Euclid preparation. XXXI. The effect of the variations in photometric passbands on photometric-redshift accuracy

Euclid Collaboration, A. Amara

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The technique of photometric redshifts has become essential for the exploitation of multi-band extragalactic surveys. While the requirements on photo-zs for the study of galaxy evolution mostly pertain to the precision and to the fraction of outliers, the most stringent requirement in their use in cosmology is on the accuracy, with a level of bias at the sub-percent level for the Euclid cosmology mission. A separate, and challenging, calibration process is needed to control the bias at this level of accuracy. The bias in photo-zs has several distinct origins that may not always be easily overcome. We identify here one source of bias linked to the spatial or time variability of the passbands used to determine the photometric colours of galaxies. We first quantified the effect as observed on several well-known photometric cameras, and found in particular that, due to the properties of optical filters, the redshifts of off-axis sources are usually overestimated. We show using simple simulations that the detailed and complex changes in the shape can be mostly ignored and that it is sufficient to know the mean wavelength of the passbands of each photometric observation to correct almost exactly for this bias; the key point is that this mean wavelength is independent of the spectral energy distribution of the source}. We use this property to propose a correction that can be computationally efficiently implemented in some photo-z algorithms, in particular template-fitting. We verified that our algorithm, implemented in the new photo-z code Phosphoros, can effectively reduce the bias in photo-zs on real data using the CFHTLS T007 survey, with an average measured bias Delta z over the redshift range 0.4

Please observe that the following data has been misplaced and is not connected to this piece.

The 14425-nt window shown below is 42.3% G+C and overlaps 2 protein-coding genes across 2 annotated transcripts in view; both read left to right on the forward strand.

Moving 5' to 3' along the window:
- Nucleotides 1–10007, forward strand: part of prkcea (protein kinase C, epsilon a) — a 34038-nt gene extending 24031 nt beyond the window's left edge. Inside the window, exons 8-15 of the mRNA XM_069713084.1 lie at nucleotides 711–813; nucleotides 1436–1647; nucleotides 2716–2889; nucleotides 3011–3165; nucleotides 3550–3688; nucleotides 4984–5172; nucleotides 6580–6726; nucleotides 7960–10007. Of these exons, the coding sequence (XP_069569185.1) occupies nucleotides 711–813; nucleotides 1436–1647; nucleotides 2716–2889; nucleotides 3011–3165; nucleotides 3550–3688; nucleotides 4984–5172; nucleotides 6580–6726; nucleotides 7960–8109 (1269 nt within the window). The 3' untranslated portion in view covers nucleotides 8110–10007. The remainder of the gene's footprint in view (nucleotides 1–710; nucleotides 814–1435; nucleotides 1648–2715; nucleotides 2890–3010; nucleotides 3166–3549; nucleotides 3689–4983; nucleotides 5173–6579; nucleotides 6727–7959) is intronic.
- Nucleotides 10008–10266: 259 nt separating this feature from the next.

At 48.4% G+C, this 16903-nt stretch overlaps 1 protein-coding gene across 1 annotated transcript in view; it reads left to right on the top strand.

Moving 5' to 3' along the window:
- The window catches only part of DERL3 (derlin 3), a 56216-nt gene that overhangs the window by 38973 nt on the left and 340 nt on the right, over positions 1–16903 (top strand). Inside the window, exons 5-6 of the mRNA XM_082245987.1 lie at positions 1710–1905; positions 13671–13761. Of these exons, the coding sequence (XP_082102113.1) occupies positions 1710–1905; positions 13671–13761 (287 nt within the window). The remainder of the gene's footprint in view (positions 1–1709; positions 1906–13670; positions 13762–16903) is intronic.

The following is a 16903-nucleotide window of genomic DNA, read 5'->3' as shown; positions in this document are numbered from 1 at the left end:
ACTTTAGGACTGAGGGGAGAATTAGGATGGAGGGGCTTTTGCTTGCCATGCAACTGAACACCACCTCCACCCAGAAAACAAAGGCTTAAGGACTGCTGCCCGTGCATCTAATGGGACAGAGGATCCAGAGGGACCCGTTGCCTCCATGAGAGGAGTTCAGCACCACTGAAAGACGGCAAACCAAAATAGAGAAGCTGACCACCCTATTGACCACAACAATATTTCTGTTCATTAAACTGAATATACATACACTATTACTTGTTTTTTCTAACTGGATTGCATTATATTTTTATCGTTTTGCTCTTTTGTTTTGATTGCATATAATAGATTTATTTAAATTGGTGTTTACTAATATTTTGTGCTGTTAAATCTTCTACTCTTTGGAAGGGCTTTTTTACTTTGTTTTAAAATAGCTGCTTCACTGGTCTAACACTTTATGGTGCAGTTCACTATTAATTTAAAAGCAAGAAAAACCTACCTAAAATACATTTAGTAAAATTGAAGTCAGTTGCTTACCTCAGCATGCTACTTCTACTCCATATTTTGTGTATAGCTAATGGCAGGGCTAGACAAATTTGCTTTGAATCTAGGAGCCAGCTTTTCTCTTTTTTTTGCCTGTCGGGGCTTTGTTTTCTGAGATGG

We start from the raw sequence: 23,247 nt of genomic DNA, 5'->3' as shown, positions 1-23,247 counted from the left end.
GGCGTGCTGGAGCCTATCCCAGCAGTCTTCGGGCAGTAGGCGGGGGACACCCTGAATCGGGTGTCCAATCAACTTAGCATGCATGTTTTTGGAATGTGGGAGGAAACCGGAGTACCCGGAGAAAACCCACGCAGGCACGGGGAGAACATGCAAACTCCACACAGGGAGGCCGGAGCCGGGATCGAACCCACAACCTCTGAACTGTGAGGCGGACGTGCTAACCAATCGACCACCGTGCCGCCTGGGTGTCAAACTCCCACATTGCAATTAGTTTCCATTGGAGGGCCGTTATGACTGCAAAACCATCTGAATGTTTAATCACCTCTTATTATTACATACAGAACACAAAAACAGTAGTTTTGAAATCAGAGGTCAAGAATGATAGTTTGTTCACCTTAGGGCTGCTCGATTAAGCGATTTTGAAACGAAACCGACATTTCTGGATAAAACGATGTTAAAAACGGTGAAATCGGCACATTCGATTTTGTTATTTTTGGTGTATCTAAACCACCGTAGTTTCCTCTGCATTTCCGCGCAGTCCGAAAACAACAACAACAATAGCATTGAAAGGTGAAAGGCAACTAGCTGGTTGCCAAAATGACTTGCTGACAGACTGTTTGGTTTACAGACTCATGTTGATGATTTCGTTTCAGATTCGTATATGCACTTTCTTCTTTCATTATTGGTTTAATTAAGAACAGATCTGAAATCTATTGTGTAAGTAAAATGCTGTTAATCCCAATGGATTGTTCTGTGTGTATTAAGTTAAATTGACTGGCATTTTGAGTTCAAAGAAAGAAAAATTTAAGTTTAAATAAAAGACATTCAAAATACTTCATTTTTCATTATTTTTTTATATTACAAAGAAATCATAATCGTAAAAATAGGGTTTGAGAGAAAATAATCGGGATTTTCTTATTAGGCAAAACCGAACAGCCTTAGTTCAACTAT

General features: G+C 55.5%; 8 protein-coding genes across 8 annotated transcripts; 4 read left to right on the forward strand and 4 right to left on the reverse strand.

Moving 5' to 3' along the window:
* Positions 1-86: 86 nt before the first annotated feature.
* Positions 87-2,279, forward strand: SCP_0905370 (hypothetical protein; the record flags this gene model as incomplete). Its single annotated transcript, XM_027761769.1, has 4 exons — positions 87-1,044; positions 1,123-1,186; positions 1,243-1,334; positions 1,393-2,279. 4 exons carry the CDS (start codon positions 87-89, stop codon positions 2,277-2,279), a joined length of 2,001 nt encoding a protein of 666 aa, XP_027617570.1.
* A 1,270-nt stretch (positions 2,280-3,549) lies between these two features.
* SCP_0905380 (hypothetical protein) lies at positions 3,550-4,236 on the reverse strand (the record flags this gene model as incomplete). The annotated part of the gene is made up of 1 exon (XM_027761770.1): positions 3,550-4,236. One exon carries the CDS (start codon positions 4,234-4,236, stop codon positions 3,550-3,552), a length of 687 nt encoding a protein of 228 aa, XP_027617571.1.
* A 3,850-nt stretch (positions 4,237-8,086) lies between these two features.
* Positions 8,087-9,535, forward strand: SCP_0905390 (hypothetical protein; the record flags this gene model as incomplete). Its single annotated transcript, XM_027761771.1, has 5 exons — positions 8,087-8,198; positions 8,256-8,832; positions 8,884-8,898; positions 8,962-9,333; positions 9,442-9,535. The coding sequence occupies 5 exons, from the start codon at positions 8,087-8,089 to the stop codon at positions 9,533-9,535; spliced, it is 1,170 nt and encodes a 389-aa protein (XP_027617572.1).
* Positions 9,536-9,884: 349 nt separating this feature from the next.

Original languageEnglish
Article numberA66
Number of pages18
JournalAstronomy and Astrophysics
Publication statusPublished - 16 Jan 2024


  • astro-ph.CO
  • galaxies: distances and redshifts
  • cosmology: observations
  • surveys
  • techniques: photometric
  • techniques: miscellaneous

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